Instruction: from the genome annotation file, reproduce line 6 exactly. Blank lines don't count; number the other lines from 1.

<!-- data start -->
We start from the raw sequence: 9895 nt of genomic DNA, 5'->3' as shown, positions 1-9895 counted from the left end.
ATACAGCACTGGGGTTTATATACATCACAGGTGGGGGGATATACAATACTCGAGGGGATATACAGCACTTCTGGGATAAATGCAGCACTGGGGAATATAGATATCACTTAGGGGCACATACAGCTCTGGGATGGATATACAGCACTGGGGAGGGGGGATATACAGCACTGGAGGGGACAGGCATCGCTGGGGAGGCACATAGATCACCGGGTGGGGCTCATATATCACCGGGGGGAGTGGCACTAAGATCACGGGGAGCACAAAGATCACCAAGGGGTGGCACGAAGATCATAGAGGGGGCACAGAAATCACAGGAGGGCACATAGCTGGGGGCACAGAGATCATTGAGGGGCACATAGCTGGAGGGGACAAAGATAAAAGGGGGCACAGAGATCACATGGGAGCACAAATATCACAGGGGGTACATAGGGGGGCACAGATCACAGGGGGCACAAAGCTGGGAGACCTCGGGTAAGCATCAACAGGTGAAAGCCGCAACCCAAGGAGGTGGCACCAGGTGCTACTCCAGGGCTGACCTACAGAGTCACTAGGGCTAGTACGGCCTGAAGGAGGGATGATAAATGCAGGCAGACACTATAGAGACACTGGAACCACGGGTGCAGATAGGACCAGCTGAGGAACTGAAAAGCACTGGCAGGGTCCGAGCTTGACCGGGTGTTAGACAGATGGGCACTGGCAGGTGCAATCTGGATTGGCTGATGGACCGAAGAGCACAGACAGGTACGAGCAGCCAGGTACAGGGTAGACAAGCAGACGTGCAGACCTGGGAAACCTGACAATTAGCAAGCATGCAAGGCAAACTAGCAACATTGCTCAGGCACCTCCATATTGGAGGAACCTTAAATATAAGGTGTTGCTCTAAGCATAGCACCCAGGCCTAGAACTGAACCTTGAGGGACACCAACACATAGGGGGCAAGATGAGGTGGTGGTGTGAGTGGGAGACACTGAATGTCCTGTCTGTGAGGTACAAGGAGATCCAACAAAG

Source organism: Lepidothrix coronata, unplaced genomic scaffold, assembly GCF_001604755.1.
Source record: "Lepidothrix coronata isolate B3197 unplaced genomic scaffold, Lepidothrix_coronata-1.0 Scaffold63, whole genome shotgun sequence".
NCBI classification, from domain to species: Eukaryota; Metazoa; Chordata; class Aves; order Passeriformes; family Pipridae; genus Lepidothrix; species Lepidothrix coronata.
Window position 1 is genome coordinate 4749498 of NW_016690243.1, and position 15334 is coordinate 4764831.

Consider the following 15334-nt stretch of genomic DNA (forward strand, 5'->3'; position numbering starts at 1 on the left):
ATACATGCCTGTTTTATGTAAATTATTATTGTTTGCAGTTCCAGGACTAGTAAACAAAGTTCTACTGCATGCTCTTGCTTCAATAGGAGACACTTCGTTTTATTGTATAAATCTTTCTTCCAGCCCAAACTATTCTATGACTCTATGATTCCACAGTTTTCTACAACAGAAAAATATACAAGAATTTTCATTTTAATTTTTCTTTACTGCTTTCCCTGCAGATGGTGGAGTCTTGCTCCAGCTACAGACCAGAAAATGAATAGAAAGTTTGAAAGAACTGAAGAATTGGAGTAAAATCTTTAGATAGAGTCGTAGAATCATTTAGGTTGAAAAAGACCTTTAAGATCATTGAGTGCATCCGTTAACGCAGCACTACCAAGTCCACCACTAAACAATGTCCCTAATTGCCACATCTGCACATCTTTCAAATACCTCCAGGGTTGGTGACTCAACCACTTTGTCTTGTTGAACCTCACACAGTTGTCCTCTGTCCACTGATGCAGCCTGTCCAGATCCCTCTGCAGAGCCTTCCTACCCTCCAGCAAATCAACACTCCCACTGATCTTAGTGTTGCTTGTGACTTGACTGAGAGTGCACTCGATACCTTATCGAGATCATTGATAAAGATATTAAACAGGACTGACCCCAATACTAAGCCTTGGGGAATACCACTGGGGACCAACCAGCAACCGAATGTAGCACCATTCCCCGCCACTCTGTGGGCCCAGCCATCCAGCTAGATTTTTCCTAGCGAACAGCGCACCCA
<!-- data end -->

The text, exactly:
Window position 1 is genome coordinate 4749498 of NW_016690243.1, and position 15334 is coordinate 4764831.